After years of bronze casting, my interest in paper has turned to casting trees with paper. Using crepe myrtle trees felled during hurricane Katrina, I form the spines of these sculptures with archival abaca paper over the trunks and branches, with the help of a structural steel armature. Comprising a series called Wonder, these sculptures are finished with individually torn translucent vellum tendrils. Some have drops of crystal at their extremities, which hold points of light, and defy gravity, like beads of water traveling along strawberry leaves. While these appear fragile, the abaca paper is incredibly durable, adding to the work’s conceptual information. With close inspection, the surface reveals the individual placement of fingertip-like pieces of abaca, forming a complex, textured surface. The kinetic aspect of these works allows them to exist in space, as we do. Animated by the viewer’s ambient air movements, they become directly involved with their audience, while producing a dance of shadows.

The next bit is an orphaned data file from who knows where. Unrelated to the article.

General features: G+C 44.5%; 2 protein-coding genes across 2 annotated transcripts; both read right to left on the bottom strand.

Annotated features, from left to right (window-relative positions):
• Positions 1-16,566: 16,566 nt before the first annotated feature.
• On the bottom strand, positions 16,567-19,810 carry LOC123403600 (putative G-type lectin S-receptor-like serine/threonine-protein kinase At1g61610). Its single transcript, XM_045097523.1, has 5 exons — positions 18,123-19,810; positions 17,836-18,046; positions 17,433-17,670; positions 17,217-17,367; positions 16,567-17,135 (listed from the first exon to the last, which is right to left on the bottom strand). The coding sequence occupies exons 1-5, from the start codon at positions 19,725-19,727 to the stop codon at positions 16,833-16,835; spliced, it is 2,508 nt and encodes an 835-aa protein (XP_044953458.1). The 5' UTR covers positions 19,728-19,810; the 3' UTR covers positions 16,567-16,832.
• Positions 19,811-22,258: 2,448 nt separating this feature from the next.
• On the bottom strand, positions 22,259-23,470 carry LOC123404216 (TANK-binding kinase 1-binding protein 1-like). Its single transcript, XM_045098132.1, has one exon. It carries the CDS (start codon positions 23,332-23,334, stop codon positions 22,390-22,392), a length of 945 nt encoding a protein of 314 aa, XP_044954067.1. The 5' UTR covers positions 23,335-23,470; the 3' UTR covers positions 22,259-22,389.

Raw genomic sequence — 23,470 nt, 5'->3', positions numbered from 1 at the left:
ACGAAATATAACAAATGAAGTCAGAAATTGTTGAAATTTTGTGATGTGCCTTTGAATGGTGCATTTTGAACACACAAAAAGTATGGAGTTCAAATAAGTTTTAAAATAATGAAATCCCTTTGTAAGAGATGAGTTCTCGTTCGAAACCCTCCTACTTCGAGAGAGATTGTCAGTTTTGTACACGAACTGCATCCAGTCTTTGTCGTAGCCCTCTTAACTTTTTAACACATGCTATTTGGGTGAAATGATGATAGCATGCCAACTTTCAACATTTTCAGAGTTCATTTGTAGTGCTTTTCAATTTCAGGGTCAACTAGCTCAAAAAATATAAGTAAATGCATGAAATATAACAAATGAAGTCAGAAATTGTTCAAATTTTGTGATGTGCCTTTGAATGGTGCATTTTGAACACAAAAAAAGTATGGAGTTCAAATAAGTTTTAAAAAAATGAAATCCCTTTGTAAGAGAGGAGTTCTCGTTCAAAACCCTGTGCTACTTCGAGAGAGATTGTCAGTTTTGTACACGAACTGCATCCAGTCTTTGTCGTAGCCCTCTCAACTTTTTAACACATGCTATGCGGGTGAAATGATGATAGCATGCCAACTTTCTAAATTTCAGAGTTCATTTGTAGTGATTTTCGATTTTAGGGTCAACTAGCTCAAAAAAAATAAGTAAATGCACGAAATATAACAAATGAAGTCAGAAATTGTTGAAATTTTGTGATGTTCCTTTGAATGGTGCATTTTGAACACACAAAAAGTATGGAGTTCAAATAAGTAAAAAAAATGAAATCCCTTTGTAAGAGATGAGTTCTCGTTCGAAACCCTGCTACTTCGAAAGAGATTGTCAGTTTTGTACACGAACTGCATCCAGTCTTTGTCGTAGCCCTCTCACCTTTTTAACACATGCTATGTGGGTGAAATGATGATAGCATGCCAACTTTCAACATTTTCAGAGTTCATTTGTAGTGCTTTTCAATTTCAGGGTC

My work attempts to elicit an experience rather than recording or depicting an object or place; ideally, communicating aspects of being human, as I continue to grapple with that complexity.

Brandon Graving is a sculptor and printmaker, best know for her large-scale monoprint/sculpture installations. Graving’s 10.5 foot by 32 foot Ephemera: River with Flowers is the largest monoprint ever made by a single artist, and was on view at the New Orleans Museum of Art when the city was hit by Hurricane Katrina. Purchased by the Frederick R. Weismann Collection, this work has recently been exhibited in more than a dozen museums nationally. Graving’s work is in numerous private and public collections including the New Orleans Museum of Art. Her many grants and awards include the Pollock-Krasner Foundation Award. A few years ago, she consolidated her print studios to found Gravity Press Experimental Print Shop, and has been working for the past four years on woodcut prints with S. Hannock and Sting which will open at the Metropolitan Museum in January, 2018.